Reportedly, the government in Khartoum has armed, trained, and deployed militias known as Janjaweed, an Arab militia made up of pastoral people who have been hard hit by desertification and drought. Although the Janjaweed militia members reportedly number only a few thousand, they are well armed with automatic weapons and are well trained by the Khartoum government. Reportedly, militias have burned entire villages, stolen and killed livestock, poisoned water supplies, raped women and girls, and killed civilians.
Despite international and US condemnation of the crisis in Darfur, the Sudanese government has made only nominal gestures with little impact. In June, US Secretary of State Colin Powell and U.N. Secretary General Kofi Annan visited Sudan to talk with the Khartoum government. Both have reportedly received promises from Khartoum to “contain” the Janjaweed.
Yet, according to State Department spokesman Richard Boucher, “The things that we think need to be done have not been done. Not enough is being done to break the hold of the Janjaweed, rapes are still occurring, people don’t feel safe leaving the camps to go out and forage for food. The situation is very, very serious.”
The African Union (AU) has also been active in the situation by serving as a forum for negotiations. However, talks collapsed after rebels set six preconditions for dialogue, including the disarming of Janjaweed Arab militias and prosecution of those suspected of genocide and ethnic cleansing in Darfur. The rebels walked out after the government rejected the demands.
It is past time for the United Nations Security Council to act assertively. As the legitimate body empowered to address threats to peace and security in the world, it has an obligation to address the issues in Darfur.
The Security Council should urgently adopt a resolution on Sudan that would create safe political space so that dialogue between parties can commence. More specifically the resolution should:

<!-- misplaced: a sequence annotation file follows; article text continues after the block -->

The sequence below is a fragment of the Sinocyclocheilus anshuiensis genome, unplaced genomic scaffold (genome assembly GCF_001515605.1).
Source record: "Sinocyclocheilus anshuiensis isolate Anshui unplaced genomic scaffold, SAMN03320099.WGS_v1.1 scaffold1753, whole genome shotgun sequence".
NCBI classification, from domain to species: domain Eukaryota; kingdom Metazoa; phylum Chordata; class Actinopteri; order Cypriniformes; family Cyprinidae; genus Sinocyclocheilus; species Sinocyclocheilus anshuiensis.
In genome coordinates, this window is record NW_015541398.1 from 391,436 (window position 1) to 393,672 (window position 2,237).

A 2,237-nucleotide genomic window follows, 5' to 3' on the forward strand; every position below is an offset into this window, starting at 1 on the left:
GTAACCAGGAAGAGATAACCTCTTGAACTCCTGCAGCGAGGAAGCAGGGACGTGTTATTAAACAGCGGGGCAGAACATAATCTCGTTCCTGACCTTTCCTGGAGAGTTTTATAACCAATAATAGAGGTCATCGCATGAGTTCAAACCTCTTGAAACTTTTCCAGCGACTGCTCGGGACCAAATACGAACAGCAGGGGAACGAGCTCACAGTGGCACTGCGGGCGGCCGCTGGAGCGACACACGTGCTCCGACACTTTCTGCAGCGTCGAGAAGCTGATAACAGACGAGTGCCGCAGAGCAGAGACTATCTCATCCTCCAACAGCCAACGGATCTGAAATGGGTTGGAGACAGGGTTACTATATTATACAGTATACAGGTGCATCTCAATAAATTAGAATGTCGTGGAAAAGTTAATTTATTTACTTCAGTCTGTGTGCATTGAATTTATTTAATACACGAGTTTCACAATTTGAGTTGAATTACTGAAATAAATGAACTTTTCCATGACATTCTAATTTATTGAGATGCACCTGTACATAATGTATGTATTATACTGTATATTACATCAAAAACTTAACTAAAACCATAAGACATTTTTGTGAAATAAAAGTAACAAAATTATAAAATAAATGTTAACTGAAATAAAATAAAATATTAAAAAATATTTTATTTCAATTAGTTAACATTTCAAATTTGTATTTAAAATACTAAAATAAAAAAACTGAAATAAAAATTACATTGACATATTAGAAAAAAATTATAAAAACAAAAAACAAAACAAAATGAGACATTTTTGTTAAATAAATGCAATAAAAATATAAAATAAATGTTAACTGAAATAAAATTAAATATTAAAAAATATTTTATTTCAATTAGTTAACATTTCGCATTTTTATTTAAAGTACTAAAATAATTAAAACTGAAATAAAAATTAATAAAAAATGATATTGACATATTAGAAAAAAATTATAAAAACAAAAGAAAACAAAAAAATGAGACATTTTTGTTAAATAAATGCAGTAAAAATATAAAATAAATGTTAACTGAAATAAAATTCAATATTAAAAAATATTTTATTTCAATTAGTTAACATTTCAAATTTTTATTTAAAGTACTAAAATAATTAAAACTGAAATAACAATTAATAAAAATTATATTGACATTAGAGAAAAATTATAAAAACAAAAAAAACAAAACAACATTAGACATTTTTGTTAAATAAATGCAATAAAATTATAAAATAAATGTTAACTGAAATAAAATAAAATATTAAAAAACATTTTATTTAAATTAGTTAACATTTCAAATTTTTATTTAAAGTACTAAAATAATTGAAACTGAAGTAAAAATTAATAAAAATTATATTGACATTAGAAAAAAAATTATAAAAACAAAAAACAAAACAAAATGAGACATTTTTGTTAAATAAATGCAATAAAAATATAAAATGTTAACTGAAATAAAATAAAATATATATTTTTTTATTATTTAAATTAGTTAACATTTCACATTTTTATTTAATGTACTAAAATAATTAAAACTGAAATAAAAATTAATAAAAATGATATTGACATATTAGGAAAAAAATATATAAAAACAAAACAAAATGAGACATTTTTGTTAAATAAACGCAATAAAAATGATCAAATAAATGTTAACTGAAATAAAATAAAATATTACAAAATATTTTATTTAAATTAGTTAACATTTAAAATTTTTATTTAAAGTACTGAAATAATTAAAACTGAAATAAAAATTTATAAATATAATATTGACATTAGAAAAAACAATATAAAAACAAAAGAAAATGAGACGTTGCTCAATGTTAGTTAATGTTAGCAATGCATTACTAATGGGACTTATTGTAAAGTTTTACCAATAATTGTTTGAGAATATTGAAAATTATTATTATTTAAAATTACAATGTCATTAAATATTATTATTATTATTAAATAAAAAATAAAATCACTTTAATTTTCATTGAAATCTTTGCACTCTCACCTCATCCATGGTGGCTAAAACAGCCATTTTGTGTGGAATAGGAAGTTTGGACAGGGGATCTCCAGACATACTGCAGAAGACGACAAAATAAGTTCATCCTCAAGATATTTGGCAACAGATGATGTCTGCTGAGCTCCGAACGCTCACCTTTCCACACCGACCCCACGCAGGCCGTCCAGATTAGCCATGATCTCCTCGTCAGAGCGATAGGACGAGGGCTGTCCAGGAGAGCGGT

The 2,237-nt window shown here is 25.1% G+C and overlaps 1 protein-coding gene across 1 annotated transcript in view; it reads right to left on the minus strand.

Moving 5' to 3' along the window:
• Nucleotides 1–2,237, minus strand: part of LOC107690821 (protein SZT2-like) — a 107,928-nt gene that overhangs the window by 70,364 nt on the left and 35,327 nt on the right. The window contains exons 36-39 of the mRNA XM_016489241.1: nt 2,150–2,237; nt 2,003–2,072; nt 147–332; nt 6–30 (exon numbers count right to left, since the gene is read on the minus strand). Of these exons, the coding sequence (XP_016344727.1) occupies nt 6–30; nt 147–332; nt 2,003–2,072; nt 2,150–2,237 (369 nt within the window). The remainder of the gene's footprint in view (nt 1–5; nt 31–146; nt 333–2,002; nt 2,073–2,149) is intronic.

• 1) authorize actions to protect civilians under attack in Darfur, ensure humanitarian aid access for those internally displaced and in neighboring Chad, and disarm the militias;
• 2) speed the deployment of AU human rights monitors to investigate human rights violations in Darfur and monitor the protection of civilians;
• 3) enact an arms embargo on Sudan; and
• 4) call for the integration of the situation in Darfur into the existing north-south peace process.
Ten years ago, the international community failed to prevent the Rwandan genocide. The US and the world stood by while 800,000 Rwandans were raped, mutilated, and slaughtered. On the 10th anniversary of the genocide in Rwanda, the world must remember the victims of Rwanda and never again let mass slaughter occur while the world stands idle.
As a party to the Convention on the Prevention and Punishment of the Crime of Genocide, the US has an obligation to act to prevent future genocides before they happen. The US and the international community can help peacefully end the humanitarian nightmare in Darfur and save thousands of lives. The world must act now.
Contact your members of Congress. Urge them to thank the President for seeking a peaceful resolution to the conflict in Darfur. Ask them to pressure the Administration to call the situation in Darfur by its rightful name: a genocide. Urge your members of Congress to keep the pressure on the President while they are on recess. The situation in Darfur is dire; international action must be taken now.